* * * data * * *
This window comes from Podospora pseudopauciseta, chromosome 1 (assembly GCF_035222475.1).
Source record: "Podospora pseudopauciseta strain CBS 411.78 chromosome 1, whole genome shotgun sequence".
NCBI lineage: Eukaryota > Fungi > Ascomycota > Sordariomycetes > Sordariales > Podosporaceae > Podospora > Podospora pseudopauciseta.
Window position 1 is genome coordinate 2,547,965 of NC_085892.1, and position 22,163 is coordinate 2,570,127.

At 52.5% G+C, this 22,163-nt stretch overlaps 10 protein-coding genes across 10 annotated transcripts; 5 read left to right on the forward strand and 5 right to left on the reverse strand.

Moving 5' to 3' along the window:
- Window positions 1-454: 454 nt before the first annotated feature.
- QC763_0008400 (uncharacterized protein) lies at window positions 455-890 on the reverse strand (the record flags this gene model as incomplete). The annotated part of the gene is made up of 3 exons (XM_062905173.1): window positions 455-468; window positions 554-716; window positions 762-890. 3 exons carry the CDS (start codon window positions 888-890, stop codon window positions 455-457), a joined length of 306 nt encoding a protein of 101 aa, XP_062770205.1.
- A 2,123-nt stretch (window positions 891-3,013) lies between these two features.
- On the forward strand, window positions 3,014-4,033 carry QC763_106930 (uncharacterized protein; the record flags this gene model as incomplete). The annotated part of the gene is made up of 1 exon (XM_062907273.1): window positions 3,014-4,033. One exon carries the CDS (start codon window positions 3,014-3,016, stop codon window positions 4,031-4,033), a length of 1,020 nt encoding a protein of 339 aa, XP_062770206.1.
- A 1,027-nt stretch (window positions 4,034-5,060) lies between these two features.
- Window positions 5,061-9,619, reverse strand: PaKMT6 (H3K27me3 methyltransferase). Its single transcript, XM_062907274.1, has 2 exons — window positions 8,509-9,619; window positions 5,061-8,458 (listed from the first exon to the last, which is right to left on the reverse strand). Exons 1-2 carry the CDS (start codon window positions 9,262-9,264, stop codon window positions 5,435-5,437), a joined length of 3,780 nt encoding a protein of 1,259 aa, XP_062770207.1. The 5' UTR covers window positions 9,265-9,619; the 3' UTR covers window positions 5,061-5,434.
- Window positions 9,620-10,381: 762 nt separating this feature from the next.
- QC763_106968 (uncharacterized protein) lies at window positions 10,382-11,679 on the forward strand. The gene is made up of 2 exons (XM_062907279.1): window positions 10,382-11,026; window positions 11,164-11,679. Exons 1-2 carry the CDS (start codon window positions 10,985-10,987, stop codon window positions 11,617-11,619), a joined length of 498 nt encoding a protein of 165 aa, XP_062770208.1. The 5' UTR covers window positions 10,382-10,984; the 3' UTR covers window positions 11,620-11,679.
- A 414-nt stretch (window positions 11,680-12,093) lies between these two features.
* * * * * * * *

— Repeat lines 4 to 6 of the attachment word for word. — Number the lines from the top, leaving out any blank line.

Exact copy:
Window position 1 is genome coordinate 2,547,965 of NC_085892.1, and position 22,163 is coordinate 2,570,127.

At 52.5% G+C, this 22,163-nt stretch overlaps 10 protein-coding genes across 10 annotated transcripts; 5 read left to right on the forward strand and 5 right to left on the reverse strand.

Moving 5' to 3' along the window: